Suzuki's five-seat SUV fits in the budget segment, with this fully loaded Limited trim version coming in at $27K.
Photo by: Josh Miller/CNET
The Grand Vitara uses boxy styling that looks a couple of decades old, as opposed to how new crossovers tend to incorporate carlike looks.
Photo by: Josh Miller/CNET
Under the hood is a 3.2-liter V-6, not a particularly advanced engine, mated to a five-speed automatic transmission.
Photo by: Josh Miller/CNET
The Grand Vitara is on the short side, limiting rear seat leg room when the front seats are pushed back.
Photo by: Josh Miller/CNET
The ride is a little rough in the Grand Vitara, with a definite economy car feel.
Photo by: Josh Miller/CNET
The side-hinging rear door opens up to a cargo area nicely fitted with a grocery net and cover.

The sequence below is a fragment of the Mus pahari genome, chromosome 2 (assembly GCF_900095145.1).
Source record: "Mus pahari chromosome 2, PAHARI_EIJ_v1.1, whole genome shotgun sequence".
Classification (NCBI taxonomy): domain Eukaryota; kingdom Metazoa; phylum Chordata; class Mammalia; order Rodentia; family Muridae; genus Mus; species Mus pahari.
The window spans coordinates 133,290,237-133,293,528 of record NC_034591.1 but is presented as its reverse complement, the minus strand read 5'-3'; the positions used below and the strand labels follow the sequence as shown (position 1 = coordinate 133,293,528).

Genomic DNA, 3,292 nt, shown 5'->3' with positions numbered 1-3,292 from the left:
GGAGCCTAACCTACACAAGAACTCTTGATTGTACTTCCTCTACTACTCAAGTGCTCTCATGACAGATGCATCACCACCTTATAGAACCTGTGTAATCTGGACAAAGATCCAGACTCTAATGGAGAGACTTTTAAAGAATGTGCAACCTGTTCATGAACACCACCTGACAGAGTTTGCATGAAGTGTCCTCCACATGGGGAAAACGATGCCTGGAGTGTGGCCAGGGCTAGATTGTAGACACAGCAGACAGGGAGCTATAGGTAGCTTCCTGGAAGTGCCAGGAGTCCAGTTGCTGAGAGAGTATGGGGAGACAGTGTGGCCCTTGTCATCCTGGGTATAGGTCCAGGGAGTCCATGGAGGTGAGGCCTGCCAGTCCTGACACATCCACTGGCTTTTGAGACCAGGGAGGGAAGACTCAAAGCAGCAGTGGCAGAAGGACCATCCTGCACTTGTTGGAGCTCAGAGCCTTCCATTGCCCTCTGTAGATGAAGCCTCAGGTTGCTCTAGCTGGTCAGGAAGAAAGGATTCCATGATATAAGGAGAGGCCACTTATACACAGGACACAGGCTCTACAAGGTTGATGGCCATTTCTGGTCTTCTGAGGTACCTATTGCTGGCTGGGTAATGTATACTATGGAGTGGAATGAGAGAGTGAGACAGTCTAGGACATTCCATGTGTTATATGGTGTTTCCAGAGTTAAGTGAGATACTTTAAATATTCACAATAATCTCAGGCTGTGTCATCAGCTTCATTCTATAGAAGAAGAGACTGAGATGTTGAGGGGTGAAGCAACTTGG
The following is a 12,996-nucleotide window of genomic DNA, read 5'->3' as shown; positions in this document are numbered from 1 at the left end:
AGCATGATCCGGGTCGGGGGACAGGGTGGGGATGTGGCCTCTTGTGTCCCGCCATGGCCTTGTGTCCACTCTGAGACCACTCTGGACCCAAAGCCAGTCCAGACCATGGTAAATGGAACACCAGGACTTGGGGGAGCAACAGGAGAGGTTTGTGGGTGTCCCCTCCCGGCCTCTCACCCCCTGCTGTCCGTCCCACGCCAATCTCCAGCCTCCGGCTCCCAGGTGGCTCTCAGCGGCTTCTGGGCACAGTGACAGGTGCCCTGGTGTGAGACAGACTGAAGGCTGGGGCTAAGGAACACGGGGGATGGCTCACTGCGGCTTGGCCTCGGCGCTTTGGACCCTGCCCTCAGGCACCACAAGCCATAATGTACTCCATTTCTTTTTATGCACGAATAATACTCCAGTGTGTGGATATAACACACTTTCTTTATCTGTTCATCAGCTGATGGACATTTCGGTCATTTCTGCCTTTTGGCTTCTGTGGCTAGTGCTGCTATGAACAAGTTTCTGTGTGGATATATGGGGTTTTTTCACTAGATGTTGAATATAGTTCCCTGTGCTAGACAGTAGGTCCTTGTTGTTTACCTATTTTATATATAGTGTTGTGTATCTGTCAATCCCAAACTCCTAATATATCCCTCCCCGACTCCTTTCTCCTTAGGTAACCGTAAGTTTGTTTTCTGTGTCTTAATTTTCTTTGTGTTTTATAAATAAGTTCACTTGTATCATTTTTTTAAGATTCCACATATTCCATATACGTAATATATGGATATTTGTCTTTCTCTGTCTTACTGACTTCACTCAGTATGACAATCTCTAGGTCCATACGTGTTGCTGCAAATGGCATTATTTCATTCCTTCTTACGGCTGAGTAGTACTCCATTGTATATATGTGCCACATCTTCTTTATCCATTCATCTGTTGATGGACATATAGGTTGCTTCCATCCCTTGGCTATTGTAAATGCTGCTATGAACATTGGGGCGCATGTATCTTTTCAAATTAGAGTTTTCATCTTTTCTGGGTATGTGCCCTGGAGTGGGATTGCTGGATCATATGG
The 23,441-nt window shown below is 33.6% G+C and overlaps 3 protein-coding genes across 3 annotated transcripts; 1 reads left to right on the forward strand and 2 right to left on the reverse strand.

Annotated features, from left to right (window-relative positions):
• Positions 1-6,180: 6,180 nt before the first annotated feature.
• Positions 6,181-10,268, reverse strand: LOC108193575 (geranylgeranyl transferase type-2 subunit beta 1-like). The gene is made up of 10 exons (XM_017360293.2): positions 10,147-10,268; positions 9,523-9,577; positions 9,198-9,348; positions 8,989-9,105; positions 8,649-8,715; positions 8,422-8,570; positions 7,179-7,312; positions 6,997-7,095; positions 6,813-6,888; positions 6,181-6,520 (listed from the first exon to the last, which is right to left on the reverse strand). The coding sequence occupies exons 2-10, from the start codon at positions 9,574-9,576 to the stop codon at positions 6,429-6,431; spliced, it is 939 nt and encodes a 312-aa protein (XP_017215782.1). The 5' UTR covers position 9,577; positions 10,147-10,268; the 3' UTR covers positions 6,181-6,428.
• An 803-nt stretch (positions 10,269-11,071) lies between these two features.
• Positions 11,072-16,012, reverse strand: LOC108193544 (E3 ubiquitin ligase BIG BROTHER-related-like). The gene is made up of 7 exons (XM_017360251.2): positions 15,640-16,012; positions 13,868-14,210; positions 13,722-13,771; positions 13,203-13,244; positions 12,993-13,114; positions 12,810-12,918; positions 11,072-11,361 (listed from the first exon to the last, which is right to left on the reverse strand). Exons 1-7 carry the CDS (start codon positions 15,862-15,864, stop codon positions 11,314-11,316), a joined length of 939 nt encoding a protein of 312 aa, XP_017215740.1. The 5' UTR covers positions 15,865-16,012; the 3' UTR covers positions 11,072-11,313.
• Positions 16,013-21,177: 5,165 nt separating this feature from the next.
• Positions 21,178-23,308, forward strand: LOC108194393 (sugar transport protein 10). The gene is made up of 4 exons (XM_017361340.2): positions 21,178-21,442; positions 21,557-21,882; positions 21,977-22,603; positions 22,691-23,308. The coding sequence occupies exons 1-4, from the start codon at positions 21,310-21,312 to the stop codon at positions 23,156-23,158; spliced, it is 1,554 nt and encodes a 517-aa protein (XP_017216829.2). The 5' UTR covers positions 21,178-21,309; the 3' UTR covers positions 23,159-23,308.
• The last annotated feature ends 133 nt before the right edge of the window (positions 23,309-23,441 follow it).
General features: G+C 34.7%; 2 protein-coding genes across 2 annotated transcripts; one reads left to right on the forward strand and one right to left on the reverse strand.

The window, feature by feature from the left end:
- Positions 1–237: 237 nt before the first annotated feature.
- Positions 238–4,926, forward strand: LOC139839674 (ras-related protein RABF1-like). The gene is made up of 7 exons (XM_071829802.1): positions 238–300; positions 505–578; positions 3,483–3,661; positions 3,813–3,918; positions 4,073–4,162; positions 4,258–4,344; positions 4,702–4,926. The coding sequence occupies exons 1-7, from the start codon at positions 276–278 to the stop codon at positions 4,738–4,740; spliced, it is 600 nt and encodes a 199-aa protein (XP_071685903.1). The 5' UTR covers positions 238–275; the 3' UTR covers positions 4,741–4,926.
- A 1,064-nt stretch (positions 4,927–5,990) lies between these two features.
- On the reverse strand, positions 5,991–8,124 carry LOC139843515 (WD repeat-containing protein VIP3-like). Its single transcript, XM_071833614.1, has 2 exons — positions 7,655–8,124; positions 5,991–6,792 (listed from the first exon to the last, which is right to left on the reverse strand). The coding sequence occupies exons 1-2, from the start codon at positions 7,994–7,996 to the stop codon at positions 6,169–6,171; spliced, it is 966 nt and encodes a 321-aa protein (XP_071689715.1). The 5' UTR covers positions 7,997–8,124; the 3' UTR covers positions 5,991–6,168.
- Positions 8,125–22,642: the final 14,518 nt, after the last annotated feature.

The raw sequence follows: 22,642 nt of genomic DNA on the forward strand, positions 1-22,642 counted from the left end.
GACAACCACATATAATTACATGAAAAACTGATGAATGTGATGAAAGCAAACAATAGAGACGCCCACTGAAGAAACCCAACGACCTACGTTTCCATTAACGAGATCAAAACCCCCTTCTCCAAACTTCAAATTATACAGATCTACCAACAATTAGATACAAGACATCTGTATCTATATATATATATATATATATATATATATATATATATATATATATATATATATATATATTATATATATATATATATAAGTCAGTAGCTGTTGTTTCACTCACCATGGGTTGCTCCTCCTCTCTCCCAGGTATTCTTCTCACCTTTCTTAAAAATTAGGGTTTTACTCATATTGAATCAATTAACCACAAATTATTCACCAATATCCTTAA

Photo by: Josh Miller/CNET
Even at the top trim level, the interior of the Grand Vitara feels a bit cheap, with plenty of hard plastics and some silly faux wood inserts on the door handles.
Photo by: Josh Miller/CNET
Audio controls adorn one spoke of the steering wheel, a modern convenience.
Photo by: Josh Miller/CNET
The five-speed automatic transmission doesn't have a manual mode, but does have three low ranges.
Photo by: Josh Miller/CNET
A dial on the center stack controls the four-wheel-drive mode, and a button engages descent control.
Photo by: Josh Miller/CNET
Indicators on the instrument cluster show when the differential is locked.
Photo by: Josh Miller/CNET
A Garmin GPS device, integrated by Suzuki, keeps the car from becoming a total tech failure.
Photo by: Josh Miller/CNET
The Garmin can be removed from its dock for security or for use in another car.
Photo by: Josh Miller/CNET
The plastic hatch containing the Garmin closes, hiding the GPS unit.
Photo by: Josh Miller/CNET
The Garmin offers a Bluetooth cell phone system.
Photo by: Josh Miller/CNET
The stereo is primitive, offering only an MP3-compatible CD player, Satellite Radio, and an auxiliary input.
Photo by: Josh Miller/CNET
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